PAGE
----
As an expert in American antiques, Leigh Keno sees the early history of our country reflected in the objects that surround him. “I think that the surface of a piece records the conversation of the life around it,” he tells NEH Chairman Bruce Cole. A chair, Keno says, is “not just a chair and every piece has a story to tell.”
The eloquence of objects is a recurring thread in this issue of Humanities. We find unexpected pieces of our past across oceans and millennia. An NEH-supported exhibition opening in New York this fall takes us to western Asia and “The Legacy of Genghis Khan.” It is not a story of conquest as much as one of cultural exchange conveyed in silk and pottery and porcelain. In time, the Mongols would embrace the unfamiliar religions of their far reaches: Buddhism in China, Islam in Iran.
At the same time, they spread the visual symbols of their temporal power.
“As they created a pax mongolica that allowed exchanges along the entire continent of Asia, they also wanted to create a universal history that would show how their place in history was justified,” says Stefano Carboni, associate curator of Islamic Art at the Metropolitan Museum of Art.
Linda Komaroff, a fellow curator from the Los Angeles County Museum of Art, agrees. In the compendium of Chronicles by Rashid al-Din, all of the leaders of the past are recast as Mongols. Komaroff points out: “You have an image of Noah, but he looks like a Mongol. Or you have the pre-Islamic kings of Iran but they look like Mongols. Or you have the Chinese emperors, but their faces are Mongol facial types. What it did was to put the Mongols right on the center stage of world history. Up until the time of Genghis Khan, they had been a blip on the radar screen.”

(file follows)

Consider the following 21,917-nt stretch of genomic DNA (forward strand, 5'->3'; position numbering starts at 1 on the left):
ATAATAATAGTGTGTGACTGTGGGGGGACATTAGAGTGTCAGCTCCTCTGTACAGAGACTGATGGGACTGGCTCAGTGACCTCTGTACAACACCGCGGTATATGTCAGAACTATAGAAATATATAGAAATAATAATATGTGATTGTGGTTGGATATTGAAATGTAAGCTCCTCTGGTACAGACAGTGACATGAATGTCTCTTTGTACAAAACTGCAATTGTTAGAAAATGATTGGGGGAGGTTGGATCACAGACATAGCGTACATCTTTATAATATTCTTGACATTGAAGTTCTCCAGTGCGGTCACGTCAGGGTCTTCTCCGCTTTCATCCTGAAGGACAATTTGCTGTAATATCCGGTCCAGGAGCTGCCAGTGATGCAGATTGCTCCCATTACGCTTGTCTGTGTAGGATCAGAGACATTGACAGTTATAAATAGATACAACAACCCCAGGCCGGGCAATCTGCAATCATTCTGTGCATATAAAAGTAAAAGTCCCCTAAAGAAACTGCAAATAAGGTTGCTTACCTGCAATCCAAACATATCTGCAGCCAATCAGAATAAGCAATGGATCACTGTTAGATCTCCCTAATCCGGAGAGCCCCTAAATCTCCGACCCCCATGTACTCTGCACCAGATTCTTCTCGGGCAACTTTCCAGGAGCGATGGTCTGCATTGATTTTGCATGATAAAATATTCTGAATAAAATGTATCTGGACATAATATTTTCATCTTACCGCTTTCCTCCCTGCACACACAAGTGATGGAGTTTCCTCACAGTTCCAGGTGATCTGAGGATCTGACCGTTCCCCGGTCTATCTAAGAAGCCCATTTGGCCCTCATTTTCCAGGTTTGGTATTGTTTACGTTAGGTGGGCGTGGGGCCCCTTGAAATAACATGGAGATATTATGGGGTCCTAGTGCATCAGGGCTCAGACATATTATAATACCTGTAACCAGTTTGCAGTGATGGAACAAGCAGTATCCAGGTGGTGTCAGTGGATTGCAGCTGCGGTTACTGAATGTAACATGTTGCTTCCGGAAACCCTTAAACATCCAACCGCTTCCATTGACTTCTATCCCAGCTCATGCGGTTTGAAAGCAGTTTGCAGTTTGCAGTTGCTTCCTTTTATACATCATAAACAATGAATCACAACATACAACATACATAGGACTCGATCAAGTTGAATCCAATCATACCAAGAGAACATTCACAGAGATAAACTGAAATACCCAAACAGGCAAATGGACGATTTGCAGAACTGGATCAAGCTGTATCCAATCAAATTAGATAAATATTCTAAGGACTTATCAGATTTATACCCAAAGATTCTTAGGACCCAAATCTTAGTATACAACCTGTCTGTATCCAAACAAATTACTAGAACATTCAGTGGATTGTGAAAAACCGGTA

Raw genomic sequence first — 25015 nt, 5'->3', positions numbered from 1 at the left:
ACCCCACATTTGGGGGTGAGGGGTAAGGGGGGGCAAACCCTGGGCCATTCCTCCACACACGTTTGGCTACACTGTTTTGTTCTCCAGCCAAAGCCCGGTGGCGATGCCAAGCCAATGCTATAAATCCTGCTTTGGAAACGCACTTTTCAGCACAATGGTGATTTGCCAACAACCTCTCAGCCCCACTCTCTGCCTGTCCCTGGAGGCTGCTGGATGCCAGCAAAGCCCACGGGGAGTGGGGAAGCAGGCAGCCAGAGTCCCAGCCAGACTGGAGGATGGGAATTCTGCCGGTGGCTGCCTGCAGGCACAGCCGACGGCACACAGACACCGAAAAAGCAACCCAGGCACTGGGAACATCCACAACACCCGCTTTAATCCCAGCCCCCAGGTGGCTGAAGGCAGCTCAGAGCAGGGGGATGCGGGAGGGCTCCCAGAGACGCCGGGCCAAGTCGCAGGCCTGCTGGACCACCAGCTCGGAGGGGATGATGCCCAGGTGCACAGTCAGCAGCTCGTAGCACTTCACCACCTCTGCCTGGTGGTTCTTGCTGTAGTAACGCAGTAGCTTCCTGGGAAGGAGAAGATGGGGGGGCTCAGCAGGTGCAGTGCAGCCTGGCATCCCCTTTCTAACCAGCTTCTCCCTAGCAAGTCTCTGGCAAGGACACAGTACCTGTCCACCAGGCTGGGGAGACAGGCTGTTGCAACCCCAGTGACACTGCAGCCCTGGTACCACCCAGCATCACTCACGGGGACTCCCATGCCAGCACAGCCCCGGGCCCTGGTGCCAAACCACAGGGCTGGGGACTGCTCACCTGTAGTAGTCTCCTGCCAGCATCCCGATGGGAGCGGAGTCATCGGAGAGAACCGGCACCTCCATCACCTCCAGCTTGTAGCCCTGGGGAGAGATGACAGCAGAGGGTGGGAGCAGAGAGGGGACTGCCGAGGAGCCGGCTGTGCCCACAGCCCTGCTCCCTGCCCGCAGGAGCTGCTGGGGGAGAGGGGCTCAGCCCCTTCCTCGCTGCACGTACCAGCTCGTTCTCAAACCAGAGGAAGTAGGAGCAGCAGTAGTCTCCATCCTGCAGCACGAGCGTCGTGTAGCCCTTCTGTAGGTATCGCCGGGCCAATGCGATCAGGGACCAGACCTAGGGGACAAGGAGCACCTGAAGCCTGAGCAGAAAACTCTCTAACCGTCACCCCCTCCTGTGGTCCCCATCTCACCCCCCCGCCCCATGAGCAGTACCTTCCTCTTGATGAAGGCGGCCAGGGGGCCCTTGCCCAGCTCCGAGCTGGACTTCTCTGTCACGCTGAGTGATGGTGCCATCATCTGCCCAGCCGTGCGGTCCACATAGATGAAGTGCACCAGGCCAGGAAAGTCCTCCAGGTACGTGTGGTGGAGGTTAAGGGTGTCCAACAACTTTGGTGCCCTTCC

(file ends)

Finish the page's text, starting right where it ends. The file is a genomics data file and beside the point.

The power of the image as an instrument of legitimacy was nothing new. Images had been used long before then to immortalize Egyptian pharoahs and Sumerian kings. The Sumerians used the same word, mu, to signify both “name” and “fame.” By creating inscriptions and documenting their feats, the kings attempted to establish mu dari, or an “eternal name,” for themselves.
A scholar named Robert Englund is preserving some of that ancient history in a project called CDLI, the Cuneiform Digital Library Initiative. He heads a team at the University of California, Los Angeles, that is digitizing 120,000 cuneiform tablets from as early as the third and fourth millennia B.C. It is a “virtual repository,” a database of images and transliterations from six institutions with major holdings: the British Museum, the Hermitage, the Louvre, the State Museum in Berlin, Yale University, and the University of Pennsylvania.
Even as the work goes on, artifacts from the field are disappearing. Since the Gulf War and sanctions on Iraq, some of the fragile clay tablets are showing up on eBay, selling for as little as ten dollars. Englund is quite sure they are real. He is not buying the contraband pieces but has members of the team monitoring the Internet and capturing the digital images. “We would be remiss,” he says, “if we did not document them as fully as we can before they are lost altogether or end up on somebody’s mantel.”